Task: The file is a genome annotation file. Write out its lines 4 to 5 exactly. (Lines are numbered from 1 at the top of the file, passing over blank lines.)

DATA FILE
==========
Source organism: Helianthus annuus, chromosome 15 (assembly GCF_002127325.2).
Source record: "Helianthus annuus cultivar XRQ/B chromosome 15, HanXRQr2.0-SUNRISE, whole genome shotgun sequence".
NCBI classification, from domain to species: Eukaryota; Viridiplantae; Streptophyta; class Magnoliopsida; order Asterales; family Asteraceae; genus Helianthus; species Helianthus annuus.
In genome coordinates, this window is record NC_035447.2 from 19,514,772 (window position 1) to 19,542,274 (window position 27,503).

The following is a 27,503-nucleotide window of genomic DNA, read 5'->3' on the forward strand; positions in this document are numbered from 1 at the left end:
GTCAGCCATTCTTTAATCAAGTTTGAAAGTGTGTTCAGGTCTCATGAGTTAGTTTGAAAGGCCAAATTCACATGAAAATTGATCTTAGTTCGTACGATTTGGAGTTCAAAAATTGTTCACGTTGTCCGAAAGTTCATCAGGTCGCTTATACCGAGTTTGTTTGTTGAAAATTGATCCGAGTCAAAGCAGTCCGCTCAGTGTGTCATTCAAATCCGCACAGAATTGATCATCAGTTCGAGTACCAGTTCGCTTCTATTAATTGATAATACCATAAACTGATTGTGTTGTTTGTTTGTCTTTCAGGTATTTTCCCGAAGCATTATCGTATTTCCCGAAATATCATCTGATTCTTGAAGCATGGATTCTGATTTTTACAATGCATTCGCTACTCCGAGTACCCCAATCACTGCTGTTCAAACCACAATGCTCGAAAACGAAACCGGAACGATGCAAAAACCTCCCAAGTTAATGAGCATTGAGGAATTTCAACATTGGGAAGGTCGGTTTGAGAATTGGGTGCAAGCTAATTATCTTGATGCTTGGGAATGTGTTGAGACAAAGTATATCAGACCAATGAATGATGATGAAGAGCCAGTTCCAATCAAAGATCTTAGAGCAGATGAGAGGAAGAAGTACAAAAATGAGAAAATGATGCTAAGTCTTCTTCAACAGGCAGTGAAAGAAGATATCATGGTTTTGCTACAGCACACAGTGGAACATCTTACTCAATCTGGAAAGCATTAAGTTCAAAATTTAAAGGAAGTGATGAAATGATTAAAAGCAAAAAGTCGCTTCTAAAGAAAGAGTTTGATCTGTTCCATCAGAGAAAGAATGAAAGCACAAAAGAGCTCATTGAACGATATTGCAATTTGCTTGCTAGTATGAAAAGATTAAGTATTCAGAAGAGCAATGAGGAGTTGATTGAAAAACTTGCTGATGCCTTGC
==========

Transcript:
In genome coordinates, this window is record NC_035447.2 from 19,514,772 (window position 1) to 19,542,274 (window position 27,503).

The following is a 27,503-nucleotide window of genomic DNA, read 5'->3' on the forward strand; positions in this document are numbered from 1 at the left end: